Matthew Miner's Basic-ish BlogMatthew Miner's Blog

Sometimes I might say something

The IRS has announced that Tax Day 2022 will be April 18, instead of the usual April 15. At first blush, you would think this is because of Good Friday obviously, the holiday celebrating Jesus' death for our sins. Other news sites are falsely reporting this as the reason. However, a little bit more thinking would give you pause. You would think, "Wait a minute, Good Friday isn't a federal holiday." Which is correct: it isn't. I've never gotten work off for Good Friday. So why would the IRS, a federal agency, move the deadline for something that isn't a federal holiday?

It wouldn't. The deadline isn't moved for Good Friday. You see, there's a second category of holidays the IRS cares about: Washington, D.C. Holidays As the IRS is a federal agency headquartered in the federal district of Columbia, the IRS also follows D.C. holidays. And there's a little-known-about holiday in D.C. known as Emancipation Day. This holiday celebrates the day that President Lincoln signed the District of Columbia Compensated Emancipation Act on April 16, 1862, freeing all slaves in Washington, D.C. This was made possible by the outbreak of the Civil War, as the Southern, pro-slavery states left Congress, and it was the first of many freeing acts of the 187th decade. It preceded the Emancipation Proclamation by eight months, General Order No. 3 by three years, and the Thirteenth Amendment by three and a half years.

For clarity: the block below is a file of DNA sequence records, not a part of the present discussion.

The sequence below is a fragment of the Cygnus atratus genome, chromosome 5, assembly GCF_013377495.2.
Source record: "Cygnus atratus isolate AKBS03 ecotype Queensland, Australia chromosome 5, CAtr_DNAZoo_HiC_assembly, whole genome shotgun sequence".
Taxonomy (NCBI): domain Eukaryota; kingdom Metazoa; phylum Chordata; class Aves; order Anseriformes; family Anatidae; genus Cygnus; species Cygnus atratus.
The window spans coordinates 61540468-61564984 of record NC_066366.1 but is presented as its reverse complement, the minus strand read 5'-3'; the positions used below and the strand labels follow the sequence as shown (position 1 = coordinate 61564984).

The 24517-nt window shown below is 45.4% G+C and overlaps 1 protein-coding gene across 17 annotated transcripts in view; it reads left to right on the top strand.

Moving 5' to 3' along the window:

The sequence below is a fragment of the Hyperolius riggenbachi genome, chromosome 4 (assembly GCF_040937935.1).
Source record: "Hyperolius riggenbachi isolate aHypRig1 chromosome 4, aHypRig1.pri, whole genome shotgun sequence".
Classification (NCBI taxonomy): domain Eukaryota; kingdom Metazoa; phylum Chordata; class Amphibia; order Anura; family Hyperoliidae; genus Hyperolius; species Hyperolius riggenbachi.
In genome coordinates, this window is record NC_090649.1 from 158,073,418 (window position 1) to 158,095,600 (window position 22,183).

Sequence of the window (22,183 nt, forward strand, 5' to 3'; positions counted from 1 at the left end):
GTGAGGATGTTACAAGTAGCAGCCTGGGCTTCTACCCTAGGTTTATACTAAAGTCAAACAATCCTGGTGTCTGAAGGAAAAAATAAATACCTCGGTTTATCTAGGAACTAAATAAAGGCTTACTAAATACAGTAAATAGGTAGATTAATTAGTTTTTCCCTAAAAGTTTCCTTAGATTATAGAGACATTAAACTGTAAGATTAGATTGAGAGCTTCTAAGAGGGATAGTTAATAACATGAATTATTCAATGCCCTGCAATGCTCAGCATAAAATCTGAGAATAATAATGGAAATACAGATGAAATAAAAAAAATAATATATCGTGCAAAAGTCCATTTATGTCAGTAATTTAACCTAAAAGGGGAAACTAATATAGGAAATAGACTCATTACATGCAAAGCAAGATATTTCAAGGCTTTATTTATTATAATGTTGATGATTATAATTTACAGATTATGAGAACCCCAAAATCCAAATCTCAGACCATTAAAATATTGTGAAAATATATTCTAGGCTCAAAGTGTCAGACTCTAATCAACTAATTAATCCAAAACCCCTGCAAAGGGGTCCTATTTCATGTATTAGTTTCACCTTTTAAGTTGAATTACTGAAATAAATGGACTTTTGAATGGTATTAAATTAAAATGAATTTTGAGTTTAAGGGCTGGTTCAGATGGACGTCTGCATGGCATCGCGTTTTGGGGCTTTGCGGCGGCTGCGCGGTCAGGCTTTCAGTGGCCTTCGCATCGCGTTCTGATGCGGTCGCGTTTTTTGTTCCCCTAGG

Since this local holiday is on the 16th, any time it falls on a Saturday, it is celebrated in D.C. on the 15th, Tax Day. This is the real reason the IRS has given three extra days to get those tax forms in this year, as they said in their announcement at the beginning. So enjoy your weekend, get your taxes done, and celebrate how men were freed for both holidays.

Previous Post